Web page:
The Chrysler Pacifica Might be the Best Vehicle on the Road
Executive Wheels: With one reservation, this is the best, most versatile minivan on the market
2019 CHRYSLER PACIFICA HYBRID LIMITED
This is an odd vehicle, although I don’t mean that in a negative way. In fact, with one little tweak the 2019 Chrysler Pacifica could be among the best -- if not the best -- vehicles on the American road today.
When I first got my hands on the Pacifica I almost felt like I was in a Hummer; I wasn’t sure if I fit in the lanes. But once I got used to it, the vehicle grew on me.
I went from not liking it on day one to absolutely loving it by day three, and over the moon by the end of the test drive. Though large, the Pacifica proved to be nimble, not anywhere near as mushy-handling as many minivans and, coupled with the excellent power sources, it is a top-notch driving vehicle, a road trip super star. A beautiful day trip up 285 and over Guanella Pass, on some winding and narrow roads, proved the Pacifica to be a very able (and comfortable carrier) carrier.
Besides being roomy, comfortable and a pleasure to drive, what makes this beefy minivan such a super star is the hybrid system – with a little reservation. I’ll start with the reservation before I gush.
Chrysler has decided to make this Pacifica Hybrid a plug-in hybrid, so that as it achieves full charge in overnight electricity hookup (which takes about 7 hours on 120 watts, a couple hours on 240 watts), and then it operates on electric motor only – for a while. The vehicle itself keeps track of its electric and gas ranges, and fully charged it says that it will go 30 miles on full electric. I got about 24 miles in city driving, at best. That is certainly good enough for a downtown round-trip commute each day from my south Denver home, so in that sense it is a great commuter car. The EPA has rated the Pacifica Hybrid at 82 MPGe combined city/highway. Once the juice is out and the system operates on its 3.6-liter V6 gasoline engine (with hybrid assist, charging through braking, etc.) this vehicle is rated at a combined 30 mpg city/high, which for a vehicle of this size is excellent. The gas engine is rated at 260 horsepower, and coupled with the electric powerplant the hp output is 287. Trust me, you will not experience any lack of power in either mode.
This Pacifica may be the most equipped vehicle I have ever driven for review purposes. It is among the most technologically advanced vehicles, with every safety and entertainment option imaginable. For instance, on the back of the front seats there are two entertainment screens that can handle movies and games, with wireless streaming – a must for modern kids. There’s also a tri-pane panoramic sunroof, outlets and plug-ins aplenty, cup holders galore, and a 20-speaker Harmon Kardon, 760-watt sound system that sounds wonderful in this very quiet ride.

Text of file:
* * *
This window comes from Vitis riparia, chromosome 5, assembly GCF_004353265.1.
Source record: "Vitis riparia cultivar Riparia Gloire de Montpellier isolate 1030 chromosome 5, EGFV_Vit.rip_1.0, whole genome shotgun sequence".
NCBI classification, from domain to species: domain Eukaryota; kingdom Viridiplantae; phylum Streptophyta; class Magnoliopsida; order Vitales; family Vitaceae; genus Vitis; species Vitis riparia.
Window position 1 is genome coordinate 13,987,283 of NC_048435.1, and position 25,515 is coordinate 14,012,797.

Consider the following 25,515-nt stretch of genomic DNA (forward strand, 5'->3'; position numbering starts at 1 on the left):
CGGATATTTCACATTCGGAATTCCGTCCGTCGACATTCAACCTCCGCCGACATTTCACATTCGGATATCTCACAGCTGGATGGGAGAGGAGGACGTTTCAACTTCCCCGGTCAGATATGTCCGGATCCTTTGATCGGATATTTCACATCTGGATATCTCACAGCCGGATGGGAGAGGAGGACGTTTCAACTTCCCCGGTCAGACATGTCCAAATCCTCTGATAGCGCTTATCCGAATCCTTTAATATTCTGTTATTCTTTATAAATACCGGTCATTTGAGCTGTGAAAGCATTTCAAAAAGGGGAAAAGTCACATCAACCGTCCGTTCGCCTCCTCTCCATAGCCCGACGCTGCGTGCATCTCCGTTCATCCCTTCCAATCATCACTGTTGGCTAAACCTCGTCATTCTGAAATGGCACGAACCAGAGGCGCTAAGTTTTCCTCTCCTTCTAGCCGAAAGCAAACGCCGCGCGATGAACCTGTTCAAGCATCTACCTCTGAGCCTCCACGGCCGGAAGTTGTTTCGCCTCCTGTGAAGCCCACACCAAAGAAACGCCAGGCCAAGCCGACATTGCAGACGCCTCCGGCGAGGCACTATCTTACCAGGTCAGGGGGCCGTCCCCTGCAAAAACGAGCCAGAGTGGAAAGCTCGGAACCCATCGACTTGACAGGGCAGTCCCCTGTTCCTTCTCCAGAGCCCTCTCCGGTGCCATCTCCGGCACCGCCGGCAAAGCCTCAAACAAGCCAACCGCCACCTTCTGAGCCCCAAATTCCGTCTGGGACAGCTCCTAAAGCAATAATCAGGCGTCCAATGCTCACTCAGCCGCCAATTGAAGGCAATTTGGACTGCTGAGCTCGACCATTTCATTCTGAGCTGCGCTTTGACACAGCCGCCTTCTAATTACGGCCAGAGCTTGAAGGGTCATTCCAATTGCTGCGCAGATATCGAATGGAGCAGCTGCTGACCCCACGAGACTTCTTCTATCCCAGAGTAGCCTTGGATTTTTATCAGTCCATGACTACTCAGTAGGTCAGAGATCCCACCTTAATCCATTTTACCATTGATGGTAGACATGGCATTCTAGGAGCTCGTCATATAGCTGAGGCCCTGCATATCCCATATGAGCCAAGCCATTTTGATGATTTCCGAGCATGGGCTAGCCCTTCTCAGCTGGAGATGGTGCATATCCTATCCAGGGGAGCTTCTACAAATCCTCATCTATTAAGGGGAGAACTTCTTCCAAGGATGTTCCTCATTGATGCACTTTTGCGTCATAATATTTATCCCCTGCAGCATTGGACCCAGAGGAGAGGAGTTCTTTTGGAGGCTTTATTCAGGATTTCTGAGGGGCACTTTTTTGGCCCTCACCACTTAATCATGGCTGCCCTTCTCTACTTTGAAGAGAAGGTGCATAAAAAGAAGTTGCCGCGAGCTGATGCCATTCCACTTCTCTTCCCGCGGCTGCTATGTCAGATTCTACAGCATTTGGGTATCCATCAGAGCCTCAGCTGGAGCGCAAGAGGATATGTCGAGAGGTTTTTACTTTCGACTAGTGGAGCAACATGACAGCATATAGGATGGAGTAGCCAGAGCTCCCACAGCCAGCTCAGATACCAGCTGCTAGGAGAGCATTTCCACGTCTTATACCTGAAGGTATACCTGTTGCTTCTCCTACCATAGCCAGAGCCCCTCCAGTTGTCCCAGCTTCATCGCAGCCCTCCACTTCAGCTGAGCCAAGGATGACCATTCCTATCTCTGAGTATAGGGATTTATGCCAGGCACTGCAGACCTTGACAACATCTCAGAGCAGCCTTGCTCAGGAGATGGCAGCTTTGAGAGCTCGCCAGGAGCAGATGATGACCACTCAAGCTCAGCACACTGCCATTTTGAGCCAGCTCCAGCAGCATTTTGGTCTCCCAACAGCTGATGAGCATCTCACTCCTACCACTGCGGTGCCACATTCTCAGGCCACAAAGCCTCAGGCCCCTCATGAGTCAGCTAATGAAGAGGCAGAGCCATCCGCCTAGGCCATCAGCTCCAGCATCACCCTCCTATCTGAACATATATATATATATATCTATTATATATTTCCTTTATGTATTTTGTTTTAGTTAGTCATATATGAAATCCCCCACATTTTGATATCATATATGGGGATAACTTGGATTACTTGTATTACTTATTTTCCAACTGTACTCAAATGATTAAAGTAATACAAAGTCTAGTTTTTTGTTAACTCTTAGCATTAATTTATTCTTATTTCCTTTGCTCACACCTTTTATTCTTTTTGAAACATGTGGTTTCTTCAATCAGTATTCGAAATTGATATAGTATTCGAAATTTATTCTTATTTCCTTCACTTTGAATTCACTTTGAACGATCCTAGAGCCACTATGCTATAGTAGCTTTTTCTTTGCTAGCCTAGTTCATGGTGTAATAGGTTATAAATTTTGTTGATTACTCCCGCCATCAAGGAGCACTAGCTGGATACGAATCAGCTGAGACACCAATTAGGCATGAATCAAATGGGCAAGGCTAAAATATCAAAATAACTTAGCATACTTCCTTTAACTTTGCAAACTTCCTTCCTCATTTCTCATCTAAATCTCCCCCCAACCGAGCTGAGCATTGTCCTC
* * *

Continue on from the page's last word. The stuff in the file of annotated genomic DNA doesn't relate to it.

In the way back there is a roadside assistance kit including a first aid kit, tools, jumper cables, reflecting triangles, and a blanket for making tire changing less messy. In a side panel is hidden the long plug-in cord that is easy to get to and to hook up. And with a nod to older kids, this Pacifica comes with two key fobs – one, for the main driver that is the usual keyless entry job, and one called KeySense that can be programmed to limit speeds and geographic roaming – a way to keep an eye on teen driver’s without actually being there.
And, as Chrysler has done for years, the second and third row seats fold flat into the floor of the vehicle, opening a huge cargo space that I swear you could use to move furniture. When the seats are up for seating, these floor receptacles are excellent in-floor storage areas for all manner of stuff. And the sliding doors on either side and the back liftgate open hands-free with the wave of a foot, a very handy feature. My wife would not be happy if I didn’t mention the “purse shelf” on the floor up front between the seats. I can’t forget the Stow ‘N Vac integrated vacuum extending throughout the cabin.
I mentioned that this vehicle could be the best vehicle on the road today. It has dial-up transmission access, which is like push-button gear selection and not my favorite, but I can live with that. And the electric-only range of sub-30 miles could be improved for more utilitarian value; I suspect that once the initial rush of having the system wears off most people will stop plugging it in and go hybrid.
But the one thing that would make this the vehicle of the year – and wonderful for Colorado – would be the addition of All Wheel Drive, a feature lacking here. In the minivan category only the Toyota Sienna has AWD, the best safety feature of all. Chrysler execs at a car show a couple of years ago hinted that AWD might be in the future for the Pacifica, but no word yet.
The regular gasoline-only version of this excellent vehicle starts at $27,235 MSRP and runs to $44,695 in the most expensive package. The hybrid version starts at $40,245, and this Limited trim – decked out – carries a base price of $45,545. The optional equipment is surprisingly inexpensive on the sticker – except for the sunroof, which is $1,795. For $995 they added the Advanced Safety Tec Groups – with most of the blind-spot, cross traffic systems, a 360-degree, overhead view camera, parking assist, adaptive cruise control – every safety item you can imagine. Then there’s the relatively expensive destination charge of $1,495, for a bottom line of $50,005.
I have driven the competition, similarly equipped and priced, and I can say with only the AWD reservation, that this is the best, most versatile minivan on the market.
RATING: THREE AND 7/8 WHEELS (OUT OF FOUR).